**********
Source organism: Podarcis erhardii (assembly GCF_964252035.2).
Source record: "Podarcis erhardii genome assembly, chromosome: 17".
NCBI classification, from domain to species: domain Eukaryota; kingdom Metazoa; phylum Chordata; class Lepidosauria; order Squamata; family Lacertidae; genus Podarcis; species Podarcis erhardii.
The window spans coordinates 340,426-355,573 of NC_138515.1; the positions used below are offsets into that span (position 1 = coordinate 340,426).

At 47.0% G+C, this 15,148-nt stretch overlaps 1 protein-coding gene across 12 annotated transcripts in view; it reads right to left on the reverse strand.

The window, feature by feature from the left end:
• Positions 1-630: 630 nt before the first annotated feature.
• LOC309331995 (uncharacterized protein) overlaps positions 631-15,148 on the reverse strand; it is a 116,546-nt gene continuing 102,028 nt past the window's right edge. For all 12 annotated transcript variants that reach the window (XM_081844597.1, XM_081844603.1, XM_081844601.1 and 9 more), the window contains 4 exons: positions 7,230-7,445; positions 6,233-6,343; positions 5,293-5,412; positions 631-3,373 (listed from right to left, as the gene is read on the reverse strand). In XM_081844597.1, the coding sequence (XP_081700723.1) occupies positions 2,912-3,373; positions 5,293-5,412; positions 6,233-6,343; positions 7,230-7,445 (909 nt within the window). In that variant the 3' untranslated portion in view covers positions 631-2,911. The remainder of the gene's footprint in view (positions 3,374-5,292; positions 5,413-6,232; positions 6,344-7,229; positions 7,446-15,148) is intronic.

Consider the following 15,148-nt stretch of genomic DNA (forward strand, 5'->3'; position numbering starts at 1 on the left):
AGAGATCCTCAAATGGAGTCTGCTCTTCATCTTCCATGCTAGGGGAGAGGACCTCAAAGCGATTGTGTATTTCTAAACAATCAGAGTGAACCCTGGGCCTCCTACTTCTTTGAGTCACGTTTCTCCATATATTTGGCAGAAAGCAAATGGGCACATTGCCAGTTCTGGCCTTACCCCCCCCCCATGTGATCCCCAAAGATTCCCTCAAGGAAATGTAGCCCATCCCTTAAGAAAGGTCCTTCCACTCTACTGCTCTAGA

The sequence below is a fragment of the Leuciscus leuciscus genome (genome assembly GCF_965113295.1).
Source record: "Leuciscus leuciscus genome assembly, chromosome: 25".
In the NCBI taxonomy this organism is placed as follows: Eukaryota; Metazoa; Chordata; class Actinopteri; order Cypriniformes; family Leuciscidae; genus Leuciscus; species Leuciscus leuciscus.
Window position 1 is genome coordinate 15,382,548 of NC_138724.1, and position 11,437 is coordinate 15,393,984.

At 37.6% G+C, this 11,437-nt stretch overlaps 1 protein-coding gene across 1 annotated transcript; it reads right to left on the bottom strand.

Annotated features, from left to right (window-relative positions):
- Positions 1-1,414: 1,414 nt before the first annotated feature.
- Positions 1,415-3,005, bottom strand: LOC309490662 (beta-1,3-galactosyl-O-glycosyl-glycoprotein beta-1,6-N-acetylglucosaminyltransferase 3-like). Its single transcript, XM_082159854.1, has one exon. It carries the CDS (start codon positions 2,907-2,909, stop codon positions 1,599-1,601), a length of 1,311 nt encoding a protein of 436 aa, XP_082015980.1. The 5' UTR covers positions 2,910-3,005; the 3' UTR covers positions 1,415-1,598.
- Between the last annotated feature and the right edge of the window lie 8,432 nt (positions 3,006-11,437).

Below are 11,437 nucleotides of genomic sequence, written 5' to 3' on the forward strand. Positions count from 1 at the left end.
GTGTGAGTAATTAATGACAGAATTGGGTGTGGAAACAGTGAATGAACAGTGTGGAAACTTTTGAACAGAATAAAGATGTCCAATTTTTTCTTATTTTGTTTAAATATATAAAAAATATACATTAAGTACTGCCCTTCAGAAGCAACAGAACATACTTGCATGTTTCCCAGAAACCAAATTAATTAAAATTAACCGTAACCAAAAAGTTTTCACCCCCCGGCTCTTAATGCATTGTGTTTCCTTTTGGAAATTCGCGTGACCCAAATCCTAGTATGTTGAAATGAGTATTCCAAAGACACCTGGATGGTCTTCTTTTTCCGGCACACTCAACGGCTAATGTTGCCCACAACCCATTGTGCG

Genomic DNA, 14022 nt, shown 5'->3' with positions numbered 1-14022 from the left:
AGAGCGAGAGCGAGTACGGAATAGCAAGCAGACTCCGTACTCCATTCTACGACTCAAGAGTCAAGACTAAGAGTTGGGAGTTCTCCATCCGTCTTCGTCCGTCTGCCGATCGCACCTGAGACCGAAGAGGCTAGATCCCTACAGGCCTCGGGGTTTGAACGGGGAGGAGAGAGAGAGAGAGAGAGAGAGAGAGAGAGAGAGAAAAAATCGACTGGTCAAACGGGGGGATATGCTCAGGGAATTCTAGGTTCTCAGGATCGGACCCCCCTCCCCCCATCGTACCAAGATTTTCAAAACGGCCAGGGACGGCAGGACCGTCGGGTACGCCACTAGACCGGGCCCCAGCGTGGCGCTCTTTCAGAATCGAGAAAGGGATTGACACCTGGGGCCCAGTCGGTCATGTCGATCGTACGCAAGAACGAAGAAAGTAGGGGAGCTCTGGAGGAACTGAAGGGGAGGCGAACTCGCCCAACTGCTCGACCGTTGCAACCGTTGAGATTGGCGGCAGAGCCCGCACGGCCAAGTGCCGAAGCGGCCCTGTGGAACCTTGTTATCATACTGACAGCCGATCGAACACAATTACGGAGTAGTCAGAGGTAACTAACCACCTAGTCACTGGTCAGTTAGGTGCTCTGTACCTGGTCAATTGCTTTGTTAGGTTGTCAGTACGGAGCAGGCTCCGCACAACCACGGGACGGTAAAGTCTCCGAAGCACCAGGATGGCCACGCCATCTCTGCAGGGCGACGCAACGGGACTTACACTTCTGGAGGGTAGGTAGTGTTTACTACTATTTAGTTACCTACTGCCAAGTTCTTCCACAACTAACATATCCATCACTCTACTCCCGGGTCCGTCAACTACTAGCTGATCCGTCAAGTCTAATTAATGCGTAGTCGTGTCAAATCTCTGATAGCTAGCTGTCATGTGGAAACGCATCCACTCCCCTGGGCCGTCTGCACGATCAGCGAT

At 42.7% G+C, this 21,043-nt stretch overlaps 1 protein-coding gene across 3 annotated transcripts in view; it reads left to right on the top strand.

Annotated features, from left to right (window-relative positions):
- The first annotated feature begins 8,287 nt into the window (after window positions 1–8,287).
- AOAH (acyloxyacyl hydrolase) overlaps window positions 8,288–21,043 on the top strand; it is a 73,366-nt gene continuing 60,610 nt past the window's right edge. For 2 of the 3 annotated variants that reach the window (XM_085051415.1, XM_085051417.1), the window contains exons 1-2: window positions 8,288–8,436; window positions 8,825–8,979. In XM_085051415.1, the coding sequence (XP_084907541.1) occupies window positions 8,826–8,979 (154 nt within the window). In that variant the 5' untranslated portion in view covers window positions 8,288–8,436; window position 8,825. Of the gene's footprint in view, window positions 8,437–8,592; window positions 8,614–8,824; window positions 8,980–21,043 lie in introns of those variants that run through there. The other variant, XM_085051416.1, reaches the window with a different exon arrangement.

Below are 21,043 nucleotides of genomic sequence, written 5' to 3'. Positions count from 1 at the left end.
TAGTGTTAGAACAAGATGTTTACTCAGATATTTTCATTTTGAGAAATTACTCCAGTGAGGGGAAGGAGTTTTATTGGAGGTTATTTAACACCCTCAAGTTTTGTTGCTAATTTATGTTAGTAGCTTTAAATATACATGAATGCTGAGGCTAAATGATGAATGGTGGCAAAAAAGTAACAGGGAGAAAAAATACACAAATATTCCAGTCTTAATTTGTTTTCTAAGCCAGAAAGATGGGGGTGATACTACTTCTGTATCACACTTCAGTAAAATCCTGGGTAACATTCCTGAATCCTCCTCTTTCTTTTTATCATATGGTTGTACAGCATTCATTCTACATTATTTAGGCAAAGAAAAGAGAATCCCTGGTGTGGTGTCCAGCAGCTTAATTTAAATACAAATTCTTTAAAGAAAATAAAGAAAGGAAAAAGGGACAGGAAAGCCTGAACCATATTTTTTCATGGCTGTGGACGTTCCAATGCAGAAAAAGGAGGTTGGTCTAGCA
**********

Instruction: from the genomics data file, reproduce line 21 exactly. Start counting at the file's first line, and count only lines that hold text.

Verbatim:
GTGTGAGTAATTAATGACAGAATTGGGTGTGGAAACAGTGAATGAACAGTGTGGAAACTTTTGAACAGAATAAAGATGTCCAATTTTTTCTTATTTTGTTTAAATATATAAAAAATATACATTAAGTACTGCCCTTCAGAAGCAACAGAACATACTTGCATGTTTCCCAGAAACCAAATTAATTAAAATTAACCGTAACCAAAAAGTTTTCACCCCCCGGCTCTTAATGCATTGTGTTTCCTTTTGGAAATTCGCGTGACCCAAATCCTAGTATGTTGAAATGAGTATTCCAAAGACACCTGGATGGTCTTCTTTTTCCGGCACACTCAACGGCTAATGTTGCCCACAACCCATTGTGCG